Peter grew up in the southern Sydney suburb of La Perouse and is a founding member of First Hand Solutions. He spent 20 years as a Diesel Mechanic as well as 10 years volunteering his time in his community running programs. Peter started his award winning company Koori Communications & Training in 2005 running cultural programs for Aboriginal people and families throughout NSW and Queensland.
Peter has spoken at a number of international conferences and been the recipient of a number of significant awards for his work in Aboriginal communities. He received a Future Summit leadership award in 2007 and the inaugural Premiers Excellence award in 2009 for aboriginal education and graduated from a post-graduate course in Social Impact from the School for Social Impact from the University of NSW in 2015.
Most recently, First Hand organised the National Indigenous Bushfood Symposium attended by 120 First Nations people from across Australia out of which formed First Nations Bushfood and Botanical Alliance Australia of which he is the NSW Director and for which First Hand acts in the voluntary position of Secretariat.
Tim Croft has worked in health across the public and the private sectors for the last 20 years, initially as a physiotherapist and more recently in the Public Health sphere.
My custodial ties are to the Gurindji, Malgnin and Mudpurra peoples (NT). I also have Anglo/Irish/ German and Chinese
heritage. My late Father, Joseph Croft, was a part of the Stolen Generations and was stolen as an infant from his Mum & community that were then living on the pastoral station Victoria River Downs (VRD).
It was at the insistence of my late Non-Aboriginal Mum that my Dad re-connect with his Mum, and family, after believing the
lie that he was ‘given away’ throughout his life until then. And so in the mid- 1970s our family made those steps to reuniting my Dad with our much loved Grannie Bessie. We connected back to our family and later to Gurindji Country and many other Gurindji family who were also taken away from
their custodial lands.
The profound damage through these child removal policies and other impacts of colonization must also be understood for their intergenerational and ongoing effect. Tim believes a key step to further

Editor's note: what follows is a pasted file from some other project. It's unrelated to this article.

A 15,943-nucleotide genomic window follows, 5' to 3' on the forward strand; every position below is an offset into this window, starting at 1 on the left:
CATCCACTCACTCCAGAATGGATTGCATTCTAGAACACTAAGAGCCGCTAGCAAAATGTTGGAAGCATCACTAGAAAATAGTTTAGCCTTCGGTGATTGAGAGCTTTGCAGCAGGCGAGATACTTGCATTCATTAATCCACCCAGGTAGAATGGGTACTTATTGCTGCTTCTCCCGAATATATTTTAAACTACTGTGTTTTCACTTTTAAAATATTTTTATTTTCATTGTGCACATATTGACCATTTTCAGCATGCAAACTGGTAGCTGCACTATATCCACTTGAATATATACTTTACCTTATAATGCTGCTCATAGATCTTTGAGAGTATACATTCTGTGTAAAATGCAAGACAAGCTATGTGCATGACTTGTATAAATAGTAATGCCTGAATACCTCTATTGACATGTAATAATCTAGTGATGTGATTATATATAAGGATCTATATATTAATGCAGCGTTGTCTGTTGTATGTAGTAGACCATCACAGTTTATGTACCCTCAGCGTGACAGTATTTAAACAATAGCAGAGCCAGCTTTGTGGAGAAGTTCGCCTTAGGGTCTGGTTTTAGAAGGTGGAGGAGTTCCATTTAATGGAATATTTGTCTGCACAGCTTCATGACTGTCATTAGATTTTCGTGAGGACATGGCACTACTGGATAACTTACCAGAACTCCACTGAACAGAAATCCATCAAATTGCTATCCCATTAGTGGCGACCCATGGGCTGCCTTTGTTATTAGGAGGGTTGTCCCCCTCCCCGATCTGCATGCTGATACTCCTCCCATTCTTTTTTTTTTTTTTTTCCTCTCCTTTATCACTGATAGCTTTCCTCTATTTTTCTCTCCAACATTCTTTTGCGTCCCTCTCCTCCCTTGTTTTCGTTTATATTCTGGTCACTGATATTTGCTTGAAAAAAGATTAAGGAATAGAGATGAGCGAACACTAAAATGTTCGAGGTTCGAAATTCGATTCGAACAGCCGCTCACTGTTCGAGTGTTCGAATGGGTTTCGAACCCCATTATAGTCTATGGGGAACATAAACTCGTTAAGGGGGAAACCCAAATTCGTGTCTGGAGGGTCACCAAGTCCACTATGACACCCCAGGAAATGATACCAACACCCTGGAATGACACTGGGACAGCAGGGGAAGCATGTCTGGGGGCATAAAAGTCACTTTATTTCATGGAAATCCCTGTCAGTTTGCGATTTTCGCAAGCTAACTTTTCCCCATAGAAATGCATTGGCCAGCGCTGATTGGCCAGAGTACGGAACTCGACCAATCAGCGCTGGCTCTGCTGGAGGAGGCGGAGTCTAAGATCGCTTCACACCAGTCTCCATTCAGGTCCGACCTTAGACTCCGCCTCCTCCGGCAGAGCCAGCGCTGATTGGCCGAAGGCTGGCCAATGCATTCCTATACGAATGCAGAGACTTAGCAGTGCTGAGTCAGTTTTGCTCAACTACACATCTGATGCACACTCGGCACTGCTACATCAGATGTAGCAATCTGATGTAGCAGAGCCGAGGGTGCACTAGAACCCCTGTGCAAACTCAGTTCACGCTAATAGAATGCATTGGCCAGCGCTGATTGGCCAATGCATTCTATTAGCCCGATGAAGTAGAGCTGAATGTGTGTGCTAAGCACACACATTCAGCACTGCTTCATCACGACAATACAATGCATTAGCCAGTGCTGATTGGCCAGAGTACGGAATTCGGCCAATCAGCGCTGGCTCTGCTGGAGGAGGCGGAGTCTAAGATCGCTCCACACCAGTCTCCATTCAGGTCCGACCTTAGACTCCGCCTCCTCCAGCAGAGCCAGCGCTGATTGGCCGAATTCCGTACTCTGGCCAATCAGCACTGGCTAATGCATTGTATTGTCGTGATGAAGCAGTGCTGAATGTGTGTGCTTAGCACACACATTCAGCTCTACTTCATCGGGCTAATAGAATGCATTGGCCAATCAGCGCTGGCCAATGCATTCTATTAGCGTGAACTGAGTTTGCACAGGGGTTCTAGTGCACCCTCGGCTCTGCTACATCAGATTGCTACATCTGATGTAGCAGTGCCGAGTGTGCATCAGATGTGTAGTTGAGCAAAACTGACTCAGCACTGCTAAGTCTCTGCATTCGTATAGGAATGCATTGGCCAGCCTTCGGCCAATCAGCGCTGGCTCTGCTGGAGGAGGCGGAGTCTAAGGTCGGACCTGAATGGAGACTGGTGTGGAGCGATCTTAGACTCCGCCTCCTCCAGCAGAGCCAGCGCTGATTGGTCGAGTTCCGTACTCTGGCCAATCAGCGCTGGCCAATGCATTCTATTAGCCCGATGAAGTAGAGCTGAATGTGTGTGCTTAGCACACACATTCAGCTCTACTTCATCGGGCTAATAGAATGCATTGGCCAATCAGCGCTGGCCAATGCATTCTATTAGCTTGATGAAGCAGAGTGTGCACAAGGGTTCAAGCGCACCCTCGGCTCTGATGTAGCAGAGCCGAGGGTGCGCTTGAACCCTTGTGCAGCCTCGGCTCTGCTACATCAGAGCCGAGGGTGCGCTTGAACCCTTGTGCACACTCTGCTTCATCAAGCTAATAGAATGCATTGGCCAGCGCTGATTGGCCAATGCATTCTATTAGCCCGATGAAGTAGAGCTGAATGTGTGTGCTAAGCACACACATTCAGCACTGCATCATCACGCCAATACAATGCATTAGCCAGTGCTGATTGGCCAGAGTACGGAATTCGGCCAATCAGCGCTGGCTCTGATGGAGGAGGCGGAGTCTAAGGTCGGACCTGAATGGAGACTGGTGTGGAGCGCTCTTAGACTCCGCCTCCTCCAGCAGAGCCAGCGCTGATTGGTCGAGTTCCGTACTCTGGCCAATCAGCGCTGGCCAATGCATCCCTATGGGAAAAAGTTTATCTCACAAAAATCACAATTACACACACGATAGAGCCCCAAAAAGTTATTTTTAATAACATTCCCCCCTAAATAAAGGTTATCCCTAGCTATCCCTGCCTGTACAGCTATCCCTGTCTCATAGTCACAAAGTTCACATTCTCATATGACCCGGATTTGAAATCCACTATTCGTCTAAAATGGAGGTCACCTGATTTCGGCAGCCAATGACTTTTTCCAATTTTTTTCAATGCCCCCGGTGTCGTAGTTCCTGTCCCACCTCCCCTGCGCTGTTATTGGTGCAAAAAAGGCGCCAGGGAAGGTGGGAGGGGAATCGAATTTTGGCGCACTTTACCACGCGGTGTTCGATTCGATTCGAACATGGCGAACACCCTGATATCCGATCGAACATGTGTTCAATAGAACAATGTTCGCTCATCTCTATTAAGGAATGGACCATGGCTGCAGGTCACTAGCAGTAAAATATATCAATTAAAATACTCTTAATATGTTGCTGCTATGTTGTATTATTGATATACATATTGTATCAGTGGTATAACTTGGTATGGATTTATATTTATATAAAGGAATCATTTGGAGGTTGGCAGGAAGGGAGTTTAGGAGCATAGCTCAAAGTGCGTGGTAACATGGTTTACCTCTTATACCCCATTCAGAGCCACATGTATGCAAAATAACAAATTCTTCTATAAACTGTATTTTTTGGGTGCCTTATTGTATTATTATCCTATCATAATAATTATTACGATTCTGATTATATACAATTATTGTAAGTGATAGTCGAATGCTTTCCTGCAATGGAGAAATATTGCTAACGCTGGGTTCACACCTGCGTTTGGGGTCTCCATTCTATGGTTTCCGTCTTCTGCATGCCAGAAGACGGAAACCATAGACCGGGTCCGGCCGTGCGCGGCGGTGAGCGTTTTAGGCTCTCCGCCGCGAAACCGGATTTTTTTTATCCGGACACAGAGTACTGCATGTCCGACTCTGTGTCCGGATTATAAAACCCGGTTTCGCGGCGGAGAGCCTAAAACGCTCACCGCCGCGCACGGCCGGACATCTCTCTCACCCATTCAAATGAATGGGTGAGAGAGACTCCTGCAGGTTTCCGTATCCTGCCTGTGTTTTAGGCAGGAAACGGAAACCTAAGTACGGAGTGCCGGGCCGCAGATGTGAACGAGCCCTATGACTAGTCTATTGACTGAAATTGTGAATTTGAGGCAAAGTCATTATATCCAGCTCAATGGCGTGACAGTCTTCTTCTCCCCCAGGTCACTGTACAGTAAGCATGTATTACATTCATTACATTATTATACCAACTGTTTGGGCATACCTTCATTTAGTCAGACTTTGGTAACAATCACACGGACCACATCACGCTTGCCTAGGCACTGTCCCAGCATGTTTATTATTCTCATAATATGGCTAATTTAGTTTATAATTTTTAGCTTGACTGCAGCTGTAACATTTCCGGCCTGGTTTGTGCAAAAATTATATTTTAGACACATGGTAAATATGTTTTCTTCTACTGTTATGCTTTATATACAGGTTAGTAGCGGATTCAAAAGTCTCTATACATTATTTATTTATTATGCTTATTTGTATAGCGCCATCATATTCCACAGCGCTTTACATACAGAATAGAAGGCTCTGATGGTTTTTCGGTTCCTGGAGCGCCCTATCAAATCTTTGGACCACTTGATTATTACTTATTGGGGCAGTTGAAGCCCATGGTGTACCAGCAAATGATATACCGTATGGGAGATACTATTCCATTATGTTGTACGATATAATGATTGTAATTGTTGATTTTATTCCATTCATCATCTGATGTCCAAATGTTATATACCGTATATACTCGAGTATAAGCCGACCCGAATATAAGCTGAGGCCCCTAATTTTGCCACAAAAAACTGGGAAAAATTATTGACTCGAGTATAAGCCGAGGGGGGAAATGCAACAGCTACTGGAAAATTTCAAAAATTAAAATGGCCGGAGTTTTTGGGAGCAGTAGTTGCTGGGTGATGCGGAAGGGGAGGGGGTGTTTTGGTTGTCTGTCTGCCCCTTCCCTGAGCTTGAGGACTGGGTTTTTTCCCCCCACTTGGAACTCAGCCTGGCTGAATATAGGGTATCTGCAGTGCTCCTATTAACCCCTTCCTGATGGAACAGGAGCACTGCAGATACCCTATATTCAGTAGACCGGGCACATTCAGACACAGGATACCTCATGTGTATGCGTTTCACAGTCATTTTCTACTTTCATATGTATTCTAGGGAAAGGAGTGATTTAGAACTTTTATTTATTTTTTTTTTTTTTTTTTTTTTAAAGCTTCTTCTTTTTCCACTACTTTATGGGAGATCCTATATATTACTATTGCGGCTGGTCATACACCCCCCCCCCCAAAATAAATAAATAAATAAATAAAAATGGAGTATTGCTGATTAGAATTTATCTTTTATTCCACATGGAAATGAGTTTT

“Close the Gap” in Aboriginal and Torres Strait Islander disadvantage and health and social and emotional wellbeing outcomes must be through proper engagement and being lead by local Aboriginal Communities and also should include empowerment through building capacity in Aboriginal individuals, communities and Aboriginal community controlled organizations.
Solutions must be developed from the ground up and grounded in local knowledge and be strengths-based. Others have said this before – Aboriginal people have the solutions to address our health and other
key issues in communities – Nothing about us without us.
He has been the Manager of the Aboriginal
Health Unit in South Eastern Sydney Local
Health District since 2016. Before this Tim
worked in Allied Health, as a Physio across both Public and private sectors as a clinician, then across the Public Health sector over the last 6 years following a Master of Public Health, specializing in Aboriginal Health and Wellbeing
Tim’s love of sport and connecting in community influenced many volunteer roles in Aboriginal community, sports, youth and young adult and empowerment programs and organizations through his career.
Most importantly he loves seeing his kids do well at school and sport and being grounded and connected back to our cultural identity through family, community and connection to Country (even though it’s a long way from where the family live in Sydney).
He goes for the Raiders, The Swans (AFL) and is a cricket tragic.
John Evans is currently Professor of Indigenous Health Education in the Faculty of Health at the University of Technology Sydney. John comes from Wiradjuri country but has spent the majority of his adult life in Sydney. John has established a significant research program in the area of Indigenous sport and the relationship between sport, health and education in Indigenous communities. John has a background in elite sport as an athlete and coach and continues to work with elite coaches in Australia and New Zealand. John has been appointed as a director to the newly formed Charles Perkins Soccer Academy. Having previously been part of the early development phase of the Lloyd McDermott rugby Development team and served as board member coach and mentor. John continues to mentor young Indigenous men and women in their ambitions to finish university studies. John is married and has a young daughter.
Paul Duroux completed a Bachelor of Business (Human Resource Management & Industrial Relations) at the University of Western Sydney before entering the Corporate world in various Account & People Management roles over the last 17 years.
A proud Gumbaynggirr man and father to a strong 14-year-old young woman, he believes that connection to culture, developing an environment of self-discovery & self-confidence and opportunity will foster a culture of success for our youth.
He is an ardent supporter of diversity & inclusion and currently sits on an Industry Body Council with the task of providing support & training on the benefits of, and how to achieve, a more diverse & inclusive workplace. He also currently volunteers with the Raise Foundation, an organisation which provides mentoring programs for young people in high schools and in the community.
Paul’s is passionate about sports & health and well-being and is currently in training for his first ironman.